EOR IMPORTADO ISSUE V 24 NOVEMBER 2008
UNITED WORLD COLLEGE OF COSTA RICA PAGE 3
Formed in 1912 as the South Af-rican National Native Congress(SANNC) with the intention of representing the rights and needsof the black population, the ANC played a major role in resistingthe Apartheid regime’s suppres-sion of South Africa’s black ma- jority. This article aims to discussthe present-day situation in SouthAfrica and the impact the ANChas had on South Africa’s post-Apartheid history. Negotiationsto end Apartheid began in Febru-ary 1990 and culminated in SouthAfrica’s first democratic andmulti-racial elections in April1994. The ANC won 62.65% of votes in 1994, followed by66,35% in 1999 and 69,69% inthe 2004 general election.
TheANC holds enough seats (morethan 66%) in Parliament to uni-laterally alter the Constitution.The ANC defines itself as a “dis-ciplined force of the left”
, with asocialist and Pan-African ideol-ogy. Due to its participation inthe Triapartheid Alliance, whichconsists of the South AfricanCommunist Party (SACP) andthe Congress of South AfricanTrade Unions (COSATU), theANC comprises of many factionsand has suffered due to deep di-visions within the party and the broader alliance. Despite it cap-turing the majority of votes, theANC faces many challengesahead of next year’s general elec-tions.The ANC government has failedto deal with certain issues, suchas improving service delivery anderadicating poverty. High unem- ployment rates, crime andHIV/AIDS are also pressing is-sues that still have to be properlydealt with. I am also of the belief that the ANC government couldhave done more regarding endingMugabe’s reign and the accom- panying suffering of Zimbabwe-ans. 5.5 million of the popula-tion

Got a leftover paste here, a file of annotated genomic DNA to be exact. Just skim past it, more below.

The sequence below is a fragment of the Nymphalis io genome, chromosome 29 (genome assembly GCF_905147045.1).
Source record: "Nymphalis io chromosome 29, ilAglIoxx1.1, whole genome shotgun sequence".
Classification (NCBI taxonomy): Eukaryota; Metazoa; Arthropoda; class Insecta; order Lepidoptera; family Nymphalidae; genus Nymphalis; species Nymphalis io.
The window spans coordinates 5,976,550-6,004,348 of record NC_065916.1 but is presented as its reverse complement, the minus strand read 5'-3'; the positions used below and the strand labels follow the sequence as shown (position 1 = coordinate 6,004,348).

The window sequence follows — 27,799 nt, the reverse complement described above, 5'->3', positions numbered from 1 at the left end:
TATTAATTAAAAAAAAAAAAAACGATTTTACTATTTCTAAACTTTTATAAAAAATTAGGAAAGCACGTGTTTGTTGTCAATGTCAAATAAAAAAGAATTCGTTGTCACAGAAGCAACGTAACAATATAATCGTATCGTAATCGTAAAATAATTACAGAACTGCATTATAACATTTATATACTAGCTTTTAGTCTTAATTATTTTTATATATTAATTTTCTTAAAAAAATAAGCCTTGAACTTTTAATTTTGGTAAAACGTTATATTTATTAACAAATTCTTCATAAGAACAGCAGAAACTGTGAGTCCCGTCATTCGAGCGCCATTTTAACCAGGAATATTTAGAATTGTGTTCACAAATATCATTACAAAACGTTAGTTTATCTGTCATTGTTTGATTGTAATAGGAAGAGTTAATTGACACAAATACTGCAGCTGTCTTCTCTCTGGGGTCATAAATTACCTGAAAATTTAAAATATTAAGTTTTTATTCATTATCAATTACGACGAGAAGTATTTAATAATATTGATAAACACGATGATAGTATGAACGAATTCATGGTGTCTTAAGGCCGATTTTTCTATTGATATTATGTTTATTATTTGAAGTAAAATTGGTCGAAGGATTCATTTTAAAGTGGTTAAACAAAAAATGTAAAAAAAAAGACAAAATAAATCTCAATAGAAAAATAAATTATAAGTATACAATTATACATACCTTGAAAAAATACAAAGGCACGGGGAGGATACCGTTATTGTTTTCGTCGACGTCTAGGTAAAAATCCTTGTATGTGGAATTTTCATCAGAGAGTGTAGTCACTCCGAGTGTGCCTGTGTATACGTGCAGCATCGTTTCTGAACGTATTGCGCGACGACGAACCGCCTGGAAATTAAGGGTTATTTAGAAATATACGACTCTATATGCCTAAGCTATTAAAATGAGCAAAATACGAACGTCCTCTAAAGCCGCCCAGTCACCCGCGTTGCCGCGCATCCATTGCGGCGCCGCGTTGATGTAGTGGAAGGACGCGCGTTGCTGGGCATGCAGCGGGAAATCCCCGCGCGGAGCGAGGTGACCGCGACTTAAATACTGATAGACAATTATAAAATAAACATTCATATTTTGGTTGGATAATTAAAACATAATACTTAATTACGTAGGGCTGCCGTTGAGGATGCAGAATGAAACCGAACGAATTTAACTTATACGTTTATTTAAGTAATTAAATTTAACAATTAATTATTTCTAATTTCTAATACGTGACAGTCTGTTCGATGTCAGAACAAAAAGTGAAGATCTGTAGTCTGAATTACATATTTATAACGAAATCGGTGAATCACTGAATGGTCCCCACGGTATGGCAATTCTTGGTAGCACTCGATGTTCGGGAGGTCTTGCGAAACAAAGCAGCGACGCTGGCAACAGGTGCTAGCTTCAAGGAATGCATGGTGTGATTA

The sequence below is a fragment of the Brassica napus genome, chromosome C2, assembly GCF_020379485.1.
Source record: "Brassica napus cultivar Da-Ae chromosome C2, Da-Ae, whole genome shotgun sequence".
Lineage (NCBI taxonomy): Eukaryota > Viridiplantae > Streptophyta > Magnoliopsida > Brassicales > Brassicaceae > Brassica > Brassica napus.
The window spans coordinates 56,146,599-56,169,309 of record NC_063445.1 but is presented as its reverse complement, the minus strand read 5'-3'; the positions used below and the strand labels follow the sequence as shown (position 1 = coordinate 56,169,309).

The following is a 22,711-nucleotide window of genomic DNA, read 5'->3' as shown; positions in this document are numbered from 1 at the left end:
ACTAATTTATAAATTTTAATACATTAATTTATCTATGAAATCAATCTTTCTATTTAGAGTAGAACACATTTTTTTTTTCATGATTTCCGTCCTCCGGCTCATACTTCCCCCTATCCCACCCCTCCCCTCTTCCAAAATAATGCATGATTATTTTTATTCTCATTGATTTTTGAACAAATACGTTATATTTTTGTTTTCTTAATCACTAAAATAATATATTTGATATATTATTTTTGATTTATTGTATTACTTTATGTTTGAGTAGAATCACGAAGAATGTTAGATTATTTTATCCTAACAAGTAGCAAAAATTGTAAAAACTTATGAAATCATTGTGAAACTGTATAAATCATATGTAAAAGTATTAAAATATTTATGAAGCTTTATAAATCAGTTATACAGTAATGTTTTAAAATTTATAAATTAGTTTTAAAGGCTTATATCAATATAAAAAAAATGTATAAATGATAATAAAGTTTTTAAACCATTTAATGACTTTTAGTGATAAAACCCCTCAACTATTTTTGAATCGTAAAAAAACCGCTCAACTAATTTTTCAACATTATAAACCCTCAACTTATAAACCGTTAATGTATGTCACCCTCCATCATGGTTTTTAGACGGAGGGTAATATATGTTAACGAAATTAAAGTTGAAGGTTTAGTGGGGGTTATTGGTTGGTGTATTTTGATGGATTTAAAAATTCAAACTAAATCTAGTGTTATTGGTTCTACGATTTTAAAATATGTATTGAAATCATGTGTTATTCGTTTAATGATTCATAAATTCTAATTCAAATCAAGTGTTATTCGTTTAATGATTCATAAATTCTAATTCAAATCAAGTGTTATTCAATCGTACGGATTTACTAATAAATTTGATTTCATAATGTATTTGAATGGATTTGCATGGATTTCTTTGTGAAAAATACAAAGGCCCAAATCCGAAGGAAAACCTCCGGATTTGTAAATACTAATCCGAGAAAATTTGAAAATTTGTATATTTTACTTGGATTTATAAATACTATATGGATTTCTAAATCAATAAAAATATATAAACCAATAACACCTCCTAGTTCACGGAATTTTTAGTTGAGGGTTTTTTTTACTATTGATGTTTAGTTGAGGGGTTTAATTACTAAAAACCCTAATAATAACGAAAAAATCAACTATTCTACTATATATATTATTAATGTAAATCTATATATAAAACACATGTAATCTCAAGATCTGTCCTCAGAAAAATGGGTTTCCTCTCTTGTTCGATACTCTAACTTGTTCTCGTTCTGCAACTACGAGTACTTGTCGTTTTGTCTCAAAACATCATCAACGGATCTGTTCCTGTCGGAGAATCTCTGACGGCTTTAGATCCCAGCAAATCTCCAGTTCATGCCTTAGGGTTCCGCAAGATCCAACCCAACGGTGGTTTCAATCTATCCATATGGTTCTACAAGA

is said to be living withHIV/AIDS and 18.17% of adults between the ages of 15 to 49 areinfected with the disease.
Theformer president of South Africaand the ANC, Thabo Mbeki, oncestated that the main cause of HIVwas poverty. During his presi-dency, the government was per-ceived as an “AIDS denialist.”The then Health Minister, Manto-Tshabala Msimang, advocated adiet of garlic, olive oil and lemonin an attempt to fight off the dis-ease. Even though Dr.Msimanghas been replaced as the HealthMinister, ARV’s are still not pro-vided to those who need it.HIV/AIDS has had an extremelynegative impact on South Africansociety, as many children have been left orphaned and there has been a rapid increase in child-headed households, especially inrural areas. The availableworkforce has also decreased,affecting South Africa’s eco-nomic prospects negatively.Along with HIV/AIDS, crime is amajor factor contributing to thediscontent of South Africans.Even though official statisticsattest to a decrease in crime, the public feel less safe than ever before. In September 2007, themurder rate stood at 18.7%, inde-cent assault at 8.9% and rape at astaggering 47.8%.
It is clear thatsomething drastic must be doneto act as a deterrent againstcriminals. Criminals are not dealtwith decisively, as the judicialsystem is overloaded with pend-ing cases. The South African Po-lice Service is under-staffed, notenough funds are allocated for adequate training and the remu-neration packages for police offi-cers are not sufficient to attract or retain officers. Linked to povertyand crime is the unemploymentrate. According to official esti-mates, 24.3% of South Africansare unemployed and 50% of the population lives below the pov-erty line. Despite robust eco-nomic growth since the demise of Apartheid, South Africa (Africa’slargest and strongest economy)has one of the most unequal in-come distributions in the world.In 2000, Statistics South Africareported that on average, a whitehousehold earned six times morethan a black household did. Eventhough the GDP (PPP) has in-creased to $ 10187
, the gap be-tween rich and poor is becomingmore evident. Statistics bear proof to this- the richest 20% re-ceive 22 times more income thanthe poor. The poor receive only2.9% of the national income.
Income inequality has lead tovarious social problems, such ascrime and the increased spread of